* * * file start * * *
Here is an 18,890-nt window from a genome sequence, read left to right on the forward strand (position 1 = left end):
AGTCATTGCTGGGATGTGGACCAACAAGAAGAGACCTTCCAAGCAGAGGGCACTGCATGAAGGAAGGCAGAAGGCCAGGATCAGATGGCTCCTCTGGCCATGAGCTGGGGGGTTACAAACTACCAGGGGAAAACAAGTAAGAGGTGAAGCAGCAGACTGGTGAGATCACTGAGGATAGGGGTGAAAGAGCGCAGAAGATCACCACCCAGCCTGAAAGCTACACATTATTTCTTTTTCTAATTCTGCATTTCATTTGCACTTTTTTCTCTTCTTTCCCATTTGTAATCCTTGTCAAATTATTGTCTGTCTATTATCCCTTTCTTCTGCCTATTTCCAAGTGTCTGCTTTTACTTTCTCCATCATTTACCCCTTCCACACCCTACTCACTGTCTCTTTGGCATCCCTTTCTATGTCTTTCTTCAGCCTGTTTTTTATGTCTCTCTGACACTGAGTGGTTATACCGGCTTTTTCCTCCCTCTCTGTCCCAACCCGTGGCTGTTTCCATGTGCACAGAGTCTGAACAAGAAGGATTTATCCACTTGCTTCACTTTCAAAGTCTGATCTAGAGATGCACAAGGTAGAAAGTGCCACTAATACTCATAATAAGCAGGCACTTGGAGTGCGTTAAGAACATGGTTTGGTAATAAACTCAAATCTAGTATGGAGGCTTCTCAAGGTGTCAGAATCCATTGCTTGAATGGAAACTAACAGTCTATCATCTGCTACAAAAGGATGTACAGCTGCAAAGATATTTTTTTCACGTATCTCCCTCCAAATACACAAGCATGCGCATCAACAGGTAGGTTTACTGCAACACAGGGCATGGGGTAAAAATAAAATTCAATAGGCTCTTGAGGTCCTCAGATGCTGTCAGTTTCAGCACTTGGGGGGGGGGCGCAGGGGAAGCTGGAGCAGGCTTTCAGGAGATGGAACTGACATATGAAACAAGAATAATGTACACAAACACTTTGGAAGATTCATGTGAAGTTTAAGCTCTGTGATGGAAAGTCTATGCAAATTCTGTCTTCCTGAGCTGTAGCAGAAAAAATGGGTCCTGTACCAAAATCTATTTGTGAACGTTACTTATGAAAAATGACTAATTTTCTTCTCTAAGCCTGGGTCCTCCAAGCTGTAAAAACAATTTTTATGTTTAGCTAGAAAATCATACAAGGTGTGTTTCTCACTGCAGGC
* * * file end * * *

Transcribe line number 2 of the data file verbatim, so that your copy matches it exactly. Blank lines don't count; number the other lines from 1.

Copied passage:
AGTCATTGCTGGGATGTGGACCAACAAGAAGAGACCTTCCAAGCAGAGGGCACTGCATGAAGGAAGGCAGAAGGCCAGGATCAGATGGCTCCTCTGGCCATGAGCTGGGGGGTTACAAACTACCAGGGGAAAACAAGTAAGAGGTGAAGCAGCAGACTGGTGAGATCACTGAGGATAGGGGTGAAAGAGCGCAGAAGATCACCACCCAGCCTGAAAGCTACACATTATTTCTTTTTCTAATTCTGCATTTCATTTGCACTTTTTTCTCTTCTTTCCCATTTGTAATCCTTGTCAAATTATTGTCTGTCTATTATCCCTTTCTTCTGCCTATTTCCAAGTGTCTGCTTTTACTTTCTCCATCATTTACCCCTTCCACACCCTACTCACTGTCTCTTTGGCATCCCTTTCTATGTCTTTCTTCAGCCTGTTTTTTATGTCTCTCTGACACTGAGTGGTTATACCGGCTTTTTCCTCCCTCTCTGTCCCAACCCGTGGCTGTTTCCATGTGCACAGAGTCTGAACAAGAAGGATTTATCCACTTGCTTCACTTTCAAAGTCTGATCTAGAGATGCACAAGGTAGAAAGTGCCACTAATACTCATAATAAGCAGGCACTTGGAGTGCGTTAAGAACATGGTTTGGTAATAAACTCAAATCTAGTATGGAGGCTTCTCAAGGTGTCAGAATCCATTGCTTGAATGGAAACTAACAGTCTATCATCTGCTACAAAAGGATGTACAGCTGCAAAGATATTTTTTTCACGTATCTCCCTCCAAATACACAAGCATGCGCATCAACAGGTAGGTTTACTGCAACACAGGGCATGGGGTAAAAATAAAATTCAATAGGCTCTTGAGGTCCTCAGATGCTGTCAGTTTCAGCACTTGGGGGGGGGGCGCAGGGGAAGCTGGAGCAGGCTTTCAGGAGATGGAACTGACATATGAAACAAGAATAATGTACACAAACACTTTGGAAGATTCATGTGAAGTTTAAGCTCTGTGATGGAAAGTCTATGCAAATTCTGTCTTCCTGAGCTGTAGCAGAAAAAATGGGTCCTGTACCAAAATCTATTTGTGAACGTTACTTATGAAAAATGACTAATTTTCTTCTCTAAGCCTGGGTCCTCCAAGCTGTAAAAACAATTTTTATGTTTAGCTAGAAAATCATACAAGGTGTGTTTCTCACTGCAGGC